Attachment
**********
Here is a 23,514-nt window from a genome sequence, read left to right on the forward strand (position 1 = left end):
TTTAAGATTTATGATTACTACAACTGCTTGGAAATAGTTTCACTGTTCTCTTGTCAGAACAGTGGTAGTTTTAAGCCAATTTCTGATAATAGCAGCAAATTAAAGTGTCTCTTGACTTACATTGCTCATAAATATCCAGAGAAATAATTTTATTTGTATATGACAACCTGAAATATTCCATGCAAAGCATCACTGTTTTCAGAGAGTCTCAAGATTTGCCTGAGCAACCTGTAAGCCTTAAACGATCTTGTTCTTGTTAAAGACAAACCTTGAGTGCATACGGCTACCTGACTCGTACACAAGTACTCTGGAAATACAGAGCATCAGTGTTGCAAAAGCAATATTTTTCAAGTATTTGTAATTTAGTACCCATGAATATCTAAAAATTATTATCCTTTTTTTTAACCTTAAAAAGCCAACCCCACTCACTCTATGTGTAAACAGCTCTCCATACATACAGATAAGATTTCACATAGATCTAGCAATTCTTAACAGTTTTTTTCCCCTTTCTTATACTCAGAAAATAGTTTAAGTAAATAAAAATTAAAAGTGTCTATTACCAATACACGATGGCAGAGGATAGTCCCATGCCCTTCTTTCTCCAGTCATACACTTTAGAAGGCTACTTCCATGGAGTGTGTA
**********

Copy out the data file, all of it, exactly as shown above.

Here is a 23,514-nt window from a genome sequence, read left to right on the forward strand (position 1 = left end):
TTTAAGATTTATGATTACTACAACTGCTTGGAAATAGTTTCACTGTTCTCTTGTCAGAACAGTGGTAGTTTTAAGCCAATTTCTGATAATAGCAGCAAATTAAAGTGTCTCTTGACTTACATTGCTCATAAATATCCAGAGAAATAATTTTATTTGTATATGACAACCTGAAATATTCCATGCAAAGCATCACTGTTTTCAGAGAGTCTCAAGATTTGCCTGAGCAACCTGTAAGCCTTAAACGATCTTGTTCTTGTTAAAGACAAACCTTGAGTGCATACGGCTACCTGACTCGTACACAAGTACTCTGGAAATACAGAGCATCAGTGTTGCAAAAGCAATATTTTTCAAGTATTTGTAATTTAGTACCCATGAATATCTAAAAATTATTATCCTTTTTTTTAACCTTAAAAAGCCAACCCCACTCACTCTATGTGTAAACAGCTCTCCATACATACAGATAAGATTTCACATAGATCTAGCAATTCTTAACAGTTTTTTTCCCCTTTCTTATACTCAGAAAATAGTTTAAGTAAATAAAAATTAAAAGTGTCTATTACCAATACACGATGGCAGAGGATAGTCCCATGCCCTTCTTTCTCCAGTCATACACTTTAGAAGGCTACTTCCATGGAGTGTGTA